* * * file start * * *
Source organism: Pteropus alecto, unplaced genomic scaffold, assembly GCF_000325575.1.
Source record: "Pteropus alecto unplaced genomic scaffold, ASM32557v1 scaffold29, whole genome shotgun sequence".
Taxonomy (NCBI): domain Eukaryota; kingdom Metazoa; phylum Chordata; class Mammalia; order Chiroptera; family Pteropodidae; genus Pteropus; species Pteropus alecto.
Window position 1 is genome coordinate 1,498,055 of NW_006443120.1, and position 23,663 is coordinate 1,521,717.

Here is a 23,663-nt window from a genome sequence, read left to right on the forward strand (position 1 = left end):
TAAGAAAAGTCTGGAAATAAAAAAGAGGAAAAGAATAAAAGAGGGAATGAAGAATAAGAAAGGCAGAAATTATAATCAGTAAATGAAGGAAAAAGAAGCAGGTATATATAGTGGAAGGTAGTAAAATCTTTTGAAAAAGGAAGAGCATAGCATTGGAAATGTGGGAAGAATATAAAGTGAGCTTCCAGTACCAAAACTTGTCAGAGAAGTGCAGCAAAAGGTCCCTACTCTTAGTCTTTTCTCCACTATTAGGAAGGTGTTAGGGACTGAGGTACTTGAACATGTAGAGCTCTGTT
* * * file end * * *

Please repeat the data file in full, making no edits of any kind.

Source organism: Pteropus alecto, unplaced genomic scaffold, assembly GCF_000325575.1.
Source record: "Pteropus alecto unplaced genomic scaffold, ASM32557v1 scaffold29, whole genome shotgun sequence".
Taxonomy (NCBI): domain Eukaryota; kingdom Metazoa; phylum Chordata; class Mammalia; order Chiroptera; family Pteropodidae; genus Pteropus; species Pteropus alecto.
Window position 1 is genome coordinate 1,498,055 of NW_006443120.1, and position 23,663 is coordinate 1,521,717.

Here is a 23,663-nt window from a genome sequence, read left to right on the forward strand (position 1 = left end):
TAAGAAAAGTCTGGAAATAAAAAAGAGGAAAAGAATAAAAGAGGGAATGAAGAATAAGAAAGGCAGAAATTATAATCAGTAAATGAAGGAAAAAGAAGCAGGTATATATAGTGGAAGGTAGTAAAATCTTTTGAAAAAGGAAGAGCATAGCATTGGAAATGTGGGAAGAATATAAAGTGAGCTTCCAGTACCAAAACTTGTCAGAGAAGTGCAGCAAAAGGTCCCTACTCTTAGTCTTTTCTCCACTATTAGGAAGGTGTTAGGGACTGAGGTACTTGAACATGTAGAGCTCTGTT